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Stephen Schochet

 

 

 

Low Budget Horror Movies (Boris Karloff and Bela Lugosi)

by Stephen Schochet

 

Filmmakers have found the horror genre to be a potentially low budget, high profit way of breaking into the business. Standing in a long line at a hardware store, Tobe Hooper imagined taking a chainsaw off the wall and cutting his way to the front, inspiring his creation of The Texas Chainsaw Massacre (1974). George Romero found a local butcher in Pittsburgh to finance and provide blood and guts for his zombie thriller Night Of The Living Dead (1968). Wes Craven combined a nasty bully named Freddy that he knew in grade school with a frightening old hobo he saw hanging around his Cleveland neighborhood to create the dream killer Freddy Krueger for A Nightmare On Elm Street (1984). And producer Val Lewton was given credit for saving RKO studios (teetering on bankruptcy because of the overspending Orson Welles) by producing the highly profitable Cat People (1944). He kept the budget way down by showing suggestive shadows rather than the actual humanoid felines.

Low budget horror movies can mean small paydays to actors. Universal Studios founder Carl Laemmle became disenchanted by movie stars demands for perks and high salaries. Horror movies were an antidote, if the Invisible Man or the Mummy demanded too much you could hire someone else and the public wouldn't know the difference. One of his hirelings was the very thin, forty-four year old Boris Karloff. The British-born part time truck driver endured weeks of brutal San Fernando Valley heat trapped in heavy padding and makeup when he played Frankenstein's Monster in 1931. Although he loved the creature Karloff, one of the founders of the Screen Actors Guild, complained publicly about the Frankenstein movies," I was only in three of them but I get blamed for all nine." He also said," I get all the fan mail but somebody else gets the check." Each Halloween Boris's resentment grew when the neighborhood kids in Beverly Hills would ask him to go trick or treating.

Karloff's influence was felt in Berkshire, Englan during the making of Hammer Film's The Curse Of Frankenstein (1957). Fearing that any resemblance to the Universal's Monster would cause a lawsuit, make-up artist Philip Leakey worked hard to make Christopher Lee's creature gruesome and unique. Former cavalryman Lee became so angry at Leakey's painful experiments on his face; he threatened to run the cosmetic expert through with his sword. The fearful make-up man disappeared for several days delaying filming. Later a calmer Lee lamented to his co-star Peter Cushing who played Baron Frankenstein," Playing the creature is horrid. I have no lines." "You're lucky. I've read the script." replied Cushing. The film was horribly reviewed and highly profitable.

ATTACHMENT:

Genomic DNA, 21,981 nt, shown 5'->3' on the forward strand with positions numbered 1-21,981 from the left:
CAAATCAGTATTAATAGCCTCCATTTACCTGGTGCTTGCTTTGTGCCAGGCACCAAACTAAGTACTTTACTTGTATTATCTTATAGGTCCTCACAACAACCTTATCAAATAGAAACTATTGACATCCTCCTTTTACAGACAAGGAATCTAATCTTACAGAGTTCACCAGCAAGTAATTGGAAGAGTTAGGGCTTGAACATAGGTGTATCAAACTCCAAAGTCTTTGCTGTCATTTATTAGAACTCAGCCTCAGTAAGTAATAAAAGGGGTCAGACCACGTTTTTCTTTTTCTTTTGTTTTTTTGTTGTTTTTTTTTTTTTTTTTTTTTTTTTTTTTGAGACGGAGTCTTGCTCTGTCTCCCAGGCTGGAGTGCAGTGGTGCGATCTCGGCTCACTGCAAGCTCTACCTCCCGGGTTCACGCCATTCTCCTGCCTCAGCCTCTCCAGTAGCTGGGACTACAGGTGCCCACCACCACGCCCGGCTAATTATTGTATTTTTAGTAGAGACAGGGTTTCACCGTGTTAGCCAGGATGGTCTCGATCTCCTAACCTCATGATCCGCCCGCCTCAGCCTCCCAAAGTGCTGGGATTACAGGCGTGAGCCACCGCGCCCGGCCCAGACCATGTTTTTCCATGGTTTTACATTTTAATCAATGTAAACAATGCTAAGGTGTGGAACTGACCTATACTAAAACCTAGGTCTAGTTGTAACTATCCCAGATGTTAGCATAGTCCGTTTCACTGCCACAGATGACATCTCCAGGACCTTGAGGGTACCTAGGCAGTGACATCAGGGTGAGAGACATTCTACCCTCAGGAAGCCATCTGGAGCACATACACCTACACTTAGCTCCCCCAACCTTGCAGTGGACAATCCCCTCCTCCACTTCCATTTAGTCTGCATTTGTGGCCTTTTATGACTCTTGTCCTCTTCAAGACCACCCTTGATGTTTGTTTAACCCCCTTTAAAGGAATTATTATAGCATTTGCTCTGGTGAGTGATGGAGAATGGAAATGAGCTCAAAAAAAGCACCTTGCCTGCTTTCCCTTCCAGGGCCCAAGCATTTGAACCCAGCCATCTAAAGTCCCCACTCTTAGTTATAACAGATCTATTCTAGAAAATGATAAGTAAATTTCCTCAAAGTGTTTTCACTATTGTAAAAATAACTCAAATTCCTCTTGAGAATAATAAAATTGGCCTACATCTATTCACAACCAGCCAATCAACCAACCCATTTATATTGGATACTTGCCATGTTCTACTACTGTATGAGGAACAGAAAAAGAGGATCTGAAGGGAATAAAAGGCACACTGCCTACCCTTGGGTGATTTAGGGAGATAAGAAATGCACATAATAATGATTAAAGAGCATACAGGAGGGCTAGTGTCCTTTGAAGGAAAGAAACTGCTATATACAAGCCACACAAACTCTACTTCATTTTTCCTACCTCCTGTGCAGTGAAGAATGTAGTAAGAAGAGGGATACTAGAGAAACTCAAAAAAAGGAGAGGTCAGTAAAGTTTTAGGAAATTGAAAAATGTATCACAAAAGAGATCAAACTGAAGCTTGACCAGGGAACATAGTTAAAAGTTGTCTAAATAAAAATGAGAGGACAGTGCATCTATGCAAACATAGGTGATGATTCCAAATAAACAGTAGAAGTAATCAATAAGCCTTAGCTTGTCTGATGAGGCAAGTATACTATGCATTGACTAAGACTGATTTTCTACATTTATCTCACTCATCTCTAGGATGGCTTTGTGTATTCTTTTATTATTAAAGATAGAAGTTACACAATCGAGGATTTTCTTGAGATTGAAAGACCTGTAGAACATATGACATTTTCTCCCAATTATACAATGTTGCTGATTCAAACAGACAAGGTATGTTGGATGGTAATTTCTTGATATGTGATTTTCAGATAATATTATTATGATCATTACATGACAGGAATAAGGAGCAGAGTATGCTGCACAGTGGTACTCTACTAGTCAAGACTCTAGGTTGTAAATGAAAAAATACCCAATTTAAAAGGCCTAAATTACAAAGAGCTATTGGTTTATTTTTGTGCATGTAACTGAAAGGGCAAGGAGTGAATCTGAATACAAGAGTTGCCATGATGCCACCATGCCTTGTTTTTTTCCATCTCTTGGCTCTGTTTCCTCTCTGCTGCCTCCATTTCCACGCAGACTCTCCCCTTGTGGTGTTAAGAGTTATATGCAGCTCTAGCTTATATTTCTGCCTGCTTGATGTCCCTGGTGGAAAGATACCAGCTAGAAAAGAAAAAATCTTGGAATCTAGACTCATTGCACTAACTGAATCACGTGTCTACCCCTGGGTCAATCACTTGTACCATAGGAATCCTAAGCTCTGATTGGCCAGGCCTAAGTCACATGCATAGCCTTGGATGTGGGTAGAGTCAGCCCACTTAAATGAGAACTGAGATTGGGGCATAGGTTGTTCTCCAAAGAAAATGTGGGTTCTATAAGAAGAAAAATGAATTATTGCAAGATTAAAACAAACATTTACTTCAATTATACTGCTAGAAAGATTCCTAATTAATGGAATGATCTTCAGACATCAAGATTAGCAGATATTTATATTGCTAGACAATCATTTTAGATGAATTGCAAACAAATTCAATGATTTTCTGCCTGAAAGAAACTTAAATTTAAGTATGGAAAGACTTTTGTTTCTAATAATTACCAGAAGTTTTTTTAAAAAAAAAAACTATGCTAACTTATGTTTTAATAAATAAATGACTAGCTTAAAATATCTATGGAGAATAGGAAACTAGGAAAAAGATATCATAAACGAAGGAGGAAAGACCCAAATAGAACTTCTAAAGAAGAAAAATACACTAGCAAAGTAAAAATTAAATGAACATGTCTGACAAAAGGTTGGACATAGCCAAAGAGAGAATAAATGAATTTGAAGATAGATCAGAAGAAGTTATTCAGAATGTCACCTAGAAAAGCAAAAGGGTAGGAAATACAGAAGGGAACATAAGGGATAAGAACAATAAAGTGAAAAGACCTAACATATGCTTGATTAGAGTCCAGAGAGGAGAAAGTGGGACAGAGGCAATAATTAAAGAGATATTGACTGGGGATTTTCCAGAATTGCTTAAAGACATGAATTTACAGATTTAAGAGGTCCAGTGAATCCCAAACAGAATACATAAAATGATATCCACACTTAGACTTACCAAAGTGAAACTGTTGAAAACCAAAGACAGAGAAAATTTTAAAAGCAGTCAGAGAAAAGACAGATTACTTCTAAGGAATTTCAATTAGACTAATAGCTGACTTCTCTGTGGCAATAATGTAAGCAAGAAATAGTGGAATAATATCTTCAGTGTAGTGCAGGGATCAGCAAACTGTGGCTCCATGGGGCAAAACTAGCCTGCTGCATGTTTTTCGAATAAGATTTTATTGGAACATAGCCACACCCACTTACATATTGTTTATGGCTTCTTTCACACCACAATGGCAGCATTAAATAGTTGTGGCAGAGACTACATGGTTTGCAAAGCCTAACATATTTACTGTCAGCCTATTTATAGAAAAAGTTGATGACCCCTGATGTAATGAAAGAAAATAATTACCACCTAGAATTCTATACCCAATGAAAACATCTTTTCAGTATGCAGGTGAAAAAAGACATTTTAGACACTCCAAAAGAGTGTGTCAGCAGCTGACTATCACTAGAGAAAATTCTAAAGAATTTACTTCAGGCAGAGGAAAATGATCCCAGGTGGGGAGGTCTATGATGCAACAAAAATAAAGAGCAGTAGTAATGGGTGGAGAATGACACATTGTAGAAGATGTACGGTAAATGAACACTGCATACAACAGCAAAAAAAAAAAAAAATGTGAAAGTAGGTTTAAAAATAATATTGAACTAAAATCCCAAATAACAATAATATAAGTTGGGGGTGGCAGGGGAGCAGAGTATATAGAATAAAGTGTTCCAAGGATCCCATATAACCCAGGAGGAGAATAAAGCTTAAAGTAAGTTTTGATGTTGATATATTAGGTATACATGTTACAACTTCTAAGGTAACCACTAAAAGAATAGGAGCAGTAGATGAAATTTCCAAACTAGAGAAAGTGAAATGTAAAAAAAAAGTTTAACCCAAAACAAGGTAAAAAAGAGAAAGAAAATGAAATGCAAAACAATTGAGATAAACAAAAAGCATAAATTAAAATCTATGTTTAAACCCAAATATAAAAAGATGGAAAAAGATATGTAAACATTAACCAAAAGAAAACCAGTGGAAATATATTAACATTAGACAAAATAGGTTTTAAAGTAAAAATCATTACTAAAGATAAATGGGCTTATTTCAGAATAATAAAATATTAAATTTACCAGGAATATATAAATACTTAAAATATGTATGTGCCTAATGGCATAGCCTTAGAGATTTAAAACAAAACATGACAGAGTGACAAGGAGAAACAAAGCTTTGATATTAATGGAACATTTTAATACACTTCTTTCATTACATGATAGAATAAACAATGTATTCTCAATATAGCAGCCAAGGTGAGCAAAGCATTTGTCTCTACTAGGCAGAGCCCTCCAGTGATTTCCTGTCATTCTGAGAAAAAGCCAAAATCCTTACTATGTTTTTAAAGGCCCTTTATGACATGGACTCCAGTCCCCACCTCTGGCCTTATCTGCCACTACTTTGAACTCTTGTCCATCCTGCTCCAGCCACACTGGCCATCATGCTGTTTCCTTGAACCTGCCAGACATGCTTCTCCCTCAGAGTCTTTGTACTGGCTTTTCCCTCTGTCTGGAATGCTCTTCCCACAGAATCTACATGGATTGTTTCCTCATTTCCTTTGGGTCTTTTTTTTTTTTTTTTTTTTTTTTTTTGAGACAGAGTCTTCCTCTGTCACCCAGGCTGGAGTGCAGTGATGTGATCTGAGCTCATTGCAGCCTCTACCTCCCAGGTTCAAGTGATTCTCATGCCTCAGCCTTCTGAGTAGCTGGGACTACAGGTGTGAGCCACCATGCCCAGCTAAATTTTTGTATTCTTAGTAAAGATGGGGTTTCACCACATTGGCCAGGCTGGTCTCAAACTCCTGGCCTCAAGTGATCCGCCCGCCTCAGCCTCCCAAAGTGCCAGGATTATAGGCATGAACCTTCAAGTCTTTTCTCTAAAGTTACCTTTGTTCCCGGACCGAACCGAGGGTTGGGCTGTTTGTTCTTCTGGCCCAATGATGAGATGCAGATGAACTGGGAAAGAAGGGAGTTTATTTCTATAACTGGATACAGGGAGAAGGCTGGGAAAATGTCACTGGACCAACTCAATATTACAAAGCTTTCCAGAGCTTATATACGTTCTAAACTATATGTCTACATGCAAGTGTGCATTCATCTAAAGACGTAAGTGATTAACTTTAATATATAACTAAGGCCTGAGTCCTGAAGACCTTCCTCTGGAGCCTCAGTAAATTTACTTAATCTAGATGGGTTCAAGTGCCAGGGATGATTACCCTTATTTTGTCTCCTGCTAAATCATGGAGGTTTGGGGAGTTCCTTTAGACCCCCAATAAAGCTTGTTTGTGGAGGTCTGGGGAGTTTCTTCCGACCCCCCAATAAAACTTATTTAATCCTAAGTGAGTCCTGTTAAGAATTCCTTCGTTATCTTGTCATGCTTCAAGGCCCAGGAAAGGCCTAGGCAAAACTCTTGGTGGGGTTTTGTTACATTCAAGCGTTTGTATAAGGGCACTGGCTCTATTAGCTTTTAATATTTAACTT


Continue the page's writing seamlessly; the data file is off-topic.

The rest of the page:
The film that most historians consider the worst ever made includes flying saucers hanging from strings, wiggling tombstones, and day scenes suddenly turning into night. It was originally called Grave Robbers From Outer Space but the Baptist ministers who financed it objected to that title, so director Ed Wood changed it to Plan Nine From Outer Space (1959), never explaining what the first eight plans were. Four days before shooting began the film's intended star, the morphine addicted Bela Lugosi passed away due to a heart attack. He was replaced by Wood's wife's chiropractor, who was considerably taller and disguised his appearance by holding a cape over his face.

Being mistaken for others was nothing new for Lugosi. Forgotten by Hollywood producers (some who thought he had died years before) the temperamental Hungarian thespian had scraped by in the early fifties by doing one man shows as Dracula. One night he was strolling through a small town when a young boy eagerly approached him with an autograph pad. "You see," he told a companion. "They know me everywhere." He took the pad from the boy then hesitated before signing. "And what is my name young man?" Without missing a beat the kid said," Boris Karloff."

Special effects in low budget horror films often take very creative turns. In The Incredible Shrinking Man (1957) director Jack Arnold was stumped as how to show the effect of giant rain drops falling around his protagonist, played by Grant Williams. Then he remembered as a kid dropping water balloons out of his third story apartment building window and the impact they made when missed their intended target and hit the sidewalk. Arnold gathered the crew around and said," Anybody here got a condom?"

There was nervous laughter. "It's for an experiment for the movie. Come on you guys." Reluctantly, one of the men reached into his pocket. Filling the contraceptive with water and dropping it worked perfectly on film. A few days later a female bean counter from Universal's front office approached Arnold.

"I was looking over the budget and was struck by all the contraceptives you purchased. That's an unusual expense."

Arnold said," Well everyone on the film has done such a great job I thought I would reward them with a big party."

"Oh I- I see," replied the flustered woman. "Well. Carry on then."

 

 

Stephen Schochet is the author of the upcoming book

Hollywood Stories: Short Entertaining Anecdotes About the Stars and Legends of the Movies. He is also the author of two acclaimed audiobooks

Tales of Hollywood: Hear the Origins of Hollywood!

and

Fascinating Walt Disney: Hear How Walt Disney's Dreams Came True!

These entertaining gift items are available at Amazon, Barnes and Noble, 1-800-431-1579 or wherever books are sold.

View samples at www.hollywoodstories.com

 

 

 

 

 

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